“Automate or Perish”
A number of interesting news pieces have crossed my radar this week – and most with a common theme: Automation.
From new VCs using algorithms to score (and hopefully predict?) a successful investment opportunity (Correlation Ventures), to new start-ups using metrics across social media platforms to “match” a job seeker to his or her dream job in tech or design (see Path.to), and even a write-up about technical automation and whether American workers are losing their jobs to machines (“The Future of Work”), left me to ask the question at what point do our advances with technology make our own human capabilities obsolete?
One entrepreneur / authors view is to “Automate or Perish.” While skeptics weigh in on this issue and note facts like the U.S. economic output has grown since 2007 while the number of jobs has fallen, the truth lies in the fact that now more people have greater access to “affordable, powerful tools that can help them and their businesses become more productive.” This, in turn, doesn’t necessarily destroy an economy altogether, it just shifts jobs to different sectors (in this case, “Among the 10 fastest-growing new job categories between 2009 and 2011, seven have the word “computer” or “software” in them.” – from Technology Review.)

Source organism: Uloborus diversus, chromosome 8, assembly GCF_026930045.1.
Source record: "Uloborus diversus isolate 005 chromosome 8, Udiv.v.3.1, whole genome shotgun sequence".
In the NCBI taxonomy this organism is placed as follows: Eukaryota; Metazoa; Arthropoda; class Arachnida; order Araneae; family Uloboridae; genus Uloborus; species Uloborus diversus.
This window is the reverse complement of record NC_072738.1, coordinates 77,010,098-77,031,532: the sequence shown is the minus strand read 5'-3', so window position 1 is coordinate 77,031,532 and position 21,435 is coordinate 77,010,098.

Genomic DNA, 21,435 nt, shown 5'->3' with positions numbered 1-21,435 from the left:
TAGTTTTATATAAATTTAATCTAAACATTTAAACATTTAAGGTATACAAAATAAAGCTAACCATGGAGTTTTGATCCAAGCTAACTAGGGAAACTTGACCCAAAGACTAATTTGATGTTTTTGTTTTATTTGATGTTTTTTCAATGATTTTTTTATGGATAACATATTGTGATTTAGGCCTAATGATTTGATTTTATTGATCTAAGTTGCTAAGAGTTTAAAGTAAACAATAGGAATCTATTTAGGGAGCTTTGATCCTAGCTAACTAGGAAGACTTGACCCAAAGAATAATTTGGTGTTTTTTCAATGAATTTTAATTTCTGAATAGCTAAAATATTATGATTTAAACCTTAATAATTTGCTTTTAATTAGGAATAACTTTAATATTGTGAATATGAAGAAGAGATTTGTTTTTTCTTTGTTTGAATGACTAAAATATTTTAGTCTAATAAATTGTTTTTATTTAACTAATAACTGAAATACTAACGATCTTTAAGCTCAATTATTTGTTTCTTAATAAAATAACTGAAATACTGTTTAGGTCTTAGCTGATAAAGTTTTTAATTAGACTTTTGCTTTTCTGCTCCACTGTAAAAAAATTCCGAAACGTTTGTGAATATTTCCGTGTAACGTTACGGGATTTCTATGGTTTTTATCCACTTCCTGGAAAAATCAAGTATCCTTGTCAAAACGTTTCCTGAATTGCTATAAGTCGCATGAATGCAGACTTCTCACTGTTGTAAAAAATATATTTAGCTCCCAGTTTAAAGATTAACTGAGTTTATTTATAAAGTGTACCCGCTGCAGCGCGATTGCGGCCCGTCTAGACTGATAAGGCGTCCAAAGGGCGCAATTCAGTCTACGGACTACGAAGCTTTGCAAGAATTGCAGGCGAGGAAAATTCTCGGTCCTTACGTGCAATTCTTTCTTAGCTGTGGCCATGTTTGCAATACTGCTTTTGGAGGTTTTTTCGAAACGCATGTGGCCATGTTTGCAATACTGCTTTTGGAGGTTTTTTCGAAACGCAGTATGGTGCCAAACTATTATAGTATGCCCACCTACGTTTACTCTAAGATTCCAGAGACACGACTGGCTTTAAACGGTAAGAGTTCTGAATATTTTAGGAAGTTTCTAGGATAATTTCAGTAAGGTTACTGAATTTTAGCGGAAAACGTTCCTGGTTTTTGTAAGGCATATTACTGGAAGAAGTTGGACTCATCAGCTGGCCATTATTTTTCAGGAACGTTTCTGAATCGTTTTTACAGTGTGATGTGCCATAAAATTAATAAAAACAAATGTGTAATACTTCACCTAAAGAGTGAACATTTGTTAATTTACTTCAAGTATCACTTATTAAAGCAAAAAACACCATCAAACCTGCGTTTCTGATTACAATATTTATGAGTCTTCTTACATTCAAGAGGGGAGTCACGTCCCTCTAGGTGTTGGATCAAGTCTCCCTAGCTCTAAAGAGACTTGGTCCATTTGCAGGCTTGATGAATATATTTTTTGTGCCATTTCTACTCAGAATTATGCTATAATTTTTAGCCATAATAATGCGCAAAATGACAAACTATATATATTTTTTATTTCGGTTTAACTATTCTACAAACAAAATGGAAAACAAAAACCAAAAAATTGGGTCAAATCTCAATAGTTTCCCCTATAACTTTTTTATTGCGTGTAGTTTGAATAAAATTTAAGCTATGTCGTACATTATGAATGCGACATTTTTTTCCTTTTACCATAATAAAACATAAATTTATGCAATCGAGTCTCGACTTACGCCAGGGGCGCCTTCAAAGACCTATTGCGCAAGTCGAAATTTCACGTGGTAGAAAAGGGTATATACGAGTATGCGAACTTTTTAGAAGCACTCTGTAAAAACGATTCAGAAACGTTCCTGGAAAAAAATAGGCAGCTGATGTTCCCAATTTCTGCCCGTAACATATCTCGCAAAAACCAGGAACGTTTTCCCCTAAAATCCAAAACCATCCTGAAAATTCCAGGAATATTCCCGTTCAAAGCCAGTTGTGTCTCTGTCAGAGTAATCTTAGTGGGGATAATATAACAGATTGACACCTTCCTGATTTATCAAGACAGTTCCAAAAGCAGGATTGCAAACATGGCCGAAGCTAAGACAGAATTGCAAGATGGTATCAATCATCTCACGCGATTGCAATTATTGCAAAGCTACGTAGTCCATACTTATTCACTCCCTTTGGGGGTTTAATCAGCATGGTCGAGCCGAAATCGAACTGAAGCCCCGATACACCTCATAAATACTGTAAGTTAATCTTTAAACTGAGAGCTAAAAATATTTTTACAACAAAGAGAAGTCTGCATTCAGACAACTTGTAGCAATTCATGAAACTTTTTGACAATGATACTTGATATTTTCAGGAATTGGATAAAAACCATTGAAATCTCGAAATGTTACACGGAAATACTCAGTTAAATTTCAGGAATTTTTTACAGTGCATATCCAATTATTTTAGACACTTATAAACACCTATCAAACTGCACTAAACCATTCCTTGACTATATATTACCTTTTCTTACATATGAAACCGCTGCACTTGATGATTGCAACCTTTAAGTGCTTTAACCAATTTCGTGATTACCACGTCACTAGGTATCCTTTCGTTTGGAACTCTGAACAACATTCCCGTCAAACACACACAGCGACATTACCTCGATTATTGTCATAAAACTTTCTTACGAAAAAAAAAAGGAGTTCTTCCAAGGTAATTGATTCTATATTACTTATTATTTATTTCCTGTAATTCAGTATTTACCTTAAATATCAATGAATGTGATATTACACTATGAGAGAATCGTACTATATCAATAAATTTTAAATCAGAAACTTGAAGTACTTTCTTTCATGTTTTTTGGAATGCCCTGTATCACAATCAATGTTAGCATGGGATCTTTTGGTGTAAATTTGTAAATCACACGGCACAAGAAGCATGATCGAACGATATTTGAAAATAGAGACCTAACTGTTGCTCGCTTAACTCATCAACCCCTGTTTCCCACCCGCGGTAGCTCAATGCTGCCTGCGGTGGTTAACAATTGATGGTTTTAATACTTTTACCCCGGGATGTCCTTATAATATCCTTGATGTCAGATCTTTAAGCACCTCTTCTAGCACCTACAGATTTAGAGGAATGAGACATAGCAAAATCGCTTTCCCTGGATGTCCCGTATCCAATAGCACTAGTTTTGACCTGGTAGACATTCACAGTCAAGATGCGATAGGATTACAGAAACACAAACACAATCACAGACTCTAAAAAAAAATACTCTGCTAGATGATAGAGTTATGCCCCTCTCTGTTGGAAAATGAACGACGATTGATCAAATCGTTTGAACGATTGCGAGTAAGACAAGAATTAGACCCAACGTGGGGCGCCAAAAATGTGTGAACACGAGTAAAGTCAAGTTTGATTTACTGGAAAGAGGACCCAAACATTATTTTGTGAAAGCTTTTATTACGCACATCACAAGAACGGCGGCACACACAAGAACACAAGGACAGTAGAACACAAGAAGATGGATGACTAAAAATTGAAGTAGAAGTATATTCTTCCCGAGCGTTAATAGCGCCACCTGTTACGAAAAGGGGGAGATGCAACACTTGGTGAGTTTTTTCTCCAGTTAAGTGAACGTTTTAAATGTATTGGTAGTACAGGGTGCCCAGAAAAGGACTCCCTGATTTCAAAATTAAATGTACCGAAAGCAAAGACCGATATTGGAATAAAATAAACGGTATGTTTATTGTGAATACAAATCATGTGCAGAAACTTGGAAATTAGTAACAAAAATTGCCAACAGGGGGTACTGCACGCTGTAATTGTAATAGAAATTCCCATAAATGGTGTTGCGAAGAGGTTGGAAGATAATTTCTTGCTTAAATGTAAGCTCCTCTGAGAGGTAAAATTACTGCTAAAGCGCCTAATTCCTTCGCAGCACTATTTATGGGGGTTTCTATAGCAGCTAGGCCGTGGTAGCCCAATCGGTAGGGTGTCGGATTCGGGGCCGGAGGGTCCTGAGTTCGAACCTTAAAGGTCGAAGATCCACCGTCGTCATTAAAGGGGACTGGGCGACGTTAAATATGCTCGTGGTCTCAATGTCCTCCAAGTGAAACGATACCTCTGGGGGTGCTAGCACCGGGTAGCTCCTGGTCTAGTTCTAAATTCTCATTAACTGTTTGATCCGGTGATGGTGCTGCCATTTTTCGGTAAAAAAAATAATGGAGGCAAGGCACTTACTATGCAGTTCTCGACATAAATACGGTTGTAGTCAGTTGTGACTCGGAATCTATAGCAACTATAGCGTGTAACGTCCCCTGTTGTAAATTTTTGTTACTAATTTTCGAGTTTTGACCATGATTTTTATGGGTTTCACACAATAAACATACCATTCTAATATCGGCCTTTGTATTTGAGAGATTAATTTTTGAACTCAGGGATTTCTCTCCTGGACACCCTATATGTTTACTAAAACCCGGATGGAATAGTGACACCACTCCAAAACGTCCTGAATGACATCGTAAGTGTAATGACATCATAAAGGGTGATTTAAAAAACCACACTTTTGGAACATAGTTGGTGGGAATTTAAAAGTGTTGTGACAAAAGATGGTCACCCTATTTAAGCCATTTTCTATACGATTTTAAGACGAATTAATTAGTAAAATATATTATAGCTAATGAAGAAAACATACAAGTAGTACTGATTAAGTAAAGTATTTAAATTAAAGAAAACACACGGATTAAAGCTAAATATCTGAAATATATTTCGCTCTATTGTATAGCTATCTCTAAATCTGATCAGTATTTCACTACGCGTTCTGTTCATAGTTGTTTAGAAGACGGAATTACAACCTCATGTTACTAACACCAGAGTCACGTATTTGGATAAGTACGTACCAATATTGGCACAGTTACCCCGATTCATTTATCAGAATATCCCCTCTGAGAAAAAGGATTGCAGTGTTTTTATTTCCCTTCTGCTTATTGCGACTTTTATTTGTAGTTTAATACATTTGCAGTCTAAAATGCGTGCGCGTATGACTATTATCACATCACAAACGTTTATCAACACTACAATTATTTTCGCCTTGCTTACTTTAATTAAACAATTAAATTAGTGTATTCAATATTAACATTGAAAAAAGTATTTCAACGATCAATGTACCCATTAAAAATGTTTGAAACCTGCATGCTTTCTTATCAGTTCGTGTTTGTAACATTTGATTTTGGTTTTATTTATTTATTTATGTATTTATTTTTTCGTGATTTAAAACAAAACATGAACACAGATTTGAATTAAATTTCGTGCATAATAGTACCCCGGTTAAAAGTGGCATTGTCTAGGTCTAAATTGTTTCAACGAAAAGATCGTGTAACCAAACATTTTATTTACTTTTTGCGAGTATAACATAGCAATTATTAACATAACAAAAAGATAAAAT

So, what do we have to look forward to in this automated future? Perhaps a bit of a “digital Athens” (from researcher Andrew McAfee):
What is the optimistic view?
Erik Brynjolfsson came up with a great phrase: “digital Athens.” The Athenian citizens had lives of leisure; they got to participate in democracy and create art. That was largely because they had slaves to do the work. Okay, I don’t want human slaves, but in a very, very automated and digitally productive economy you don’t need to work as much, as hard, with as many people, to get the fruits of the economy. So the optimistic version is that we finally have more hours in our week freed up from toil and drudgery.
Do you see evidence for a digital Athens on the street, in the real economy?
No. What we are seeing—and this was pretty much unanticipated—is that the people at the top of the skill, wage, and income distribution are working more hours. We have this preference for doing more work. The people who have a lot of leisure—I think in too many cases it’s involuntary. It’s unemployment or underemployment. That is not my version of digital Athens.
What do you think about this automated future? Do you like it? Does it worry you?
Do we have the luxury to be indifferent…?